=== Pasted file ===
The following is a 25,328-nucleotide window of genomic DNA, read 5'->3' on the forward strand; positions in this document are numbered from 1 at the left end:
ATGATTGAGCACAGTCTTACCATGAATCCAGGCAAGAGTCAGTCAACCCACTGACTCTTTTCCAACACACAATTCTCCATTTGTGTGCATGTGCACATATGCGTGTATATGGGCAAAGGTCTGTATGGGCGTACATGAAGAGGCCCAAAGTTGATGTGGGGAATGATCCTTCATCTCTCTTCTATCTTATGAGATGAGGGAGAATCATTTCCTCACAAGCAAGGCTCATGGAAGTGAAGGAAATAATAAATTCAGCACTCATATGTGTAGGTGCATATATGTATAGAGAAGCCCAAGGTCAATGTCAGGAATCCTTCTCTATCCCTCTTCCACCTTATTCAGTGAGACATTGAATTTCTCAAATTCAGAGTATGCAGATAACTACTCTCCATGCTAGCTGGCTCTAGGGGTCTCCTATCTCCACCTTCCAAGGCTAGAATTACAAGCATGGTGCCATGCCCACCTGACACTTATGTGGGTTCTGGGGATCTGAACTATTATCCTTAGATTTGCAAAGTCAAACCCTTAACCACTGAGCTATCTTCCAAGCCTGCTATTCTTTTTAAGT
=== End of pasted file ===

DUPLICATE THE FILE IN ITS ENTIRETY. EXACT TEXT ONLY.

The following is a 25,328-nucleotide window of genomic DNA, read 5'->3' on the forward strand; positions in this document are numbered from 1 at the left end:
ATGATTGAGCACAGTCTTACCATGAATCCAGGCAAGAGTCAGTCAACCCACTGACTCTTTTCCAACACACAATTCTCCATTTGTGTGCATGTGCACATATGCGTGTATATGGGCAAAGGTCTGTATGGGCGTACATGAAGAGGCCCAAAGTTGATGTGGGGAATGATCCTTCATCTCTCTTCTATCTTATGAGATGAGGGAGAATCATTTCCTCACAAGCAAGGCTCATGGAAGTGAAGGAAATAATAAATTCAGCACTCATATGTGTAGGTGCATATATGTATAGAGAAGCCCAAGGTCAATGTCAGGAATCCTTCTCTATCCCTCTTCCACCTTATTCAGTGAGACATTGAATTTCTCAAATTCAGAGTATGCAGATAACTACTCTCCATGCTAGCTGGCTCTAGGGGTCTCCTATCTCCACCTTCCAAGGCTAGAATTACAAGCATGGTGCCATGCCCACCTGACACTTATGTGGGTTCTGGGGATCTGAACTATTATCCTTAGATTTGCAAAGTCAAACCCTTAACCACTGAGCTATCTTCCAAGCCTGCTATTCTTTTTAAGT